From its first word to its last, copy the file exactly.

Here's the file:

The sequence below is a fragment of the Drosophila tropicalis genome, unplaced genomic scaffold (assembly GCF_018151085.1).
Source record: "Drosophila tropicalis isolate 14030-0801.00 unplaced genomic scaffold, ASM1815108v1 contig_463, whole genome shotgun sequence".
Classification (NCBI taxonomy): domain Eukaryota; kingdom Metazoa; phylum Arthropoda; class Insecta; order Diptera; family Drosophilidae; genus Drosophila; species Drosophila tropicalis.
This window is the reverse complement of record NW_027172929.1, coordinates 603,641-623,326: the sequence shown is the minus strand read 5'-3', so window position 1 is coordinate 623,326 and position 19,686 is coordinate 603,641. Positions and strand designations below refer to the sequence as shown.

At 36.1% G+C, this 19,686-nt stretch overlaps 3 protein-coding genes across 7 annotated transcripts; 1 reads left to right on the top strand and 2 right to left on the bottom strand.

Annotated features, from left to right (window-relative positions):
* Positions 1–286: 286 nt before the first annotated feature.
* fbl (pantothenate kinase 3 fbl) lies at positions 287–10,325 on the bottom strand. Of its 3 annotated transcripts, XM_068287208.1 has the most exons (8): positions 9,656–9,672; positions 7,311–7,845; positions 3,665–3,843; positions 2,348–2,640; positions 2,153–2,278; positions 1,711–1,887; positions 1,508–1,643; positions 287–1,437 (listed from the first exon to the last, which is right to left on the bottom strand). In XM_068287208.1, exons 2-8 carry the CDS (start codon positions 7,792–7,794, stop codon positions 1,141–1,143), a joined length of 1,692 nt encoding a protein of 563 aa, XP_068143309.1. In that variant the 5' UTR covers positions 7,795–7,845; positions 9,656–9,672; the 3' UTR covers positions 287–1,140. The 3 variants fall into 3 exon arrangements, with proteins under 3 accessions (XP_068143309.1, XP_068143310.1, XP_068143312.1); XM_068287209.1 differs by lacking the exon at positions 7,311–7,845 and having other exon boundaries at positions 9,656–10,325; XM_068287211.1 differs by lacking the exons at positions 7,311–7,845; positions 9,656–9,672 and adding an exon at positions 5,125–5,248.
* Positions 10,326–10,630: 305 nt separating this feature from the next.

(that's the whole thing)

The sequence below is a fragment of the Drosophila tropicalis genome, unplaced genomic scaffold (assembly GCF_018151085.1).
Source record: "Drosophila tropicalis isolate 14030-0801.00 unplaced genomic scaffold, ASM1815108v1 contig_463, whole genome shotgun sequence".
Classification (NCBI taxonomy): domain Eukaryota; kingdom Metazoa; phylum Arthropoda; class Insecta; order Diptera; family Drosophilidae; genus Drosophila; species Drosophila tropicalis.
This window is the reverse complement of record NW_027172929.1, coordinates 603,641-623,326: the sequence shown is the minus strand read 5'-3', so window position 1 is coordinate 623,326 and position 19,686 is coordinate 603,641. Positions and strand designations below refer to the sequence as shown.

At 36.1% G+C, this 19,686-nt stretch overlaps 3 protein-coding genes across 7 annotated transcripts; 1 reads left to right on the top strand and 2 right to left on the bottom strand.

Annotated features, from left to right (window-relative positions):
* Positions 1–286: 286 nt before the first annotated feature.
* fbl (pantothenate kinase 3 fbl) lies at positions 287–10,325 on the bottom strand. Of its 3 annotated transcripts, XM_068287208.1 has the most exons (8): positions 9,656–9,672; positions 7,311–7,845; positions 3,665–3,843; positions 2,348–2,640; positions 2,153–2,278; positions 1,711–1,887; positions 1,508–1,643; positions 287–1,437 (listed from the first exon to the last, which is right to left on the bottom strand). In XM_068287208.1, exons 2-8 carry the CDS (start codon positions 7,792–7,794, stop codon positions 1,141–1,143), a joined length of 1,692 nt encoding a protein of 563 aa, XP_068143309.1. In that variant the 5' UTR covers positions 7,795–7,845; positions 9,656–9,672; the 3' UTR covers positions 287–1,140. The 3 variants fall into 3 exon arrangements, with proteins under 3 accessions (XP_068143309.1, XP_068143310.1, XP_068143312.1); XM_068287209.1 differs by lacking the exon at positions 7,311–7,845 and having other exon boundaries at positions 9,656–10,325; XM_068287211.1 differs by lacking the exons at positions 7,311–7,845; positions 9,656–9,672 and adding an exon at positions 5,125–5,248.
* Positions 10,326–10,630: 305 nt separating this feature from the next.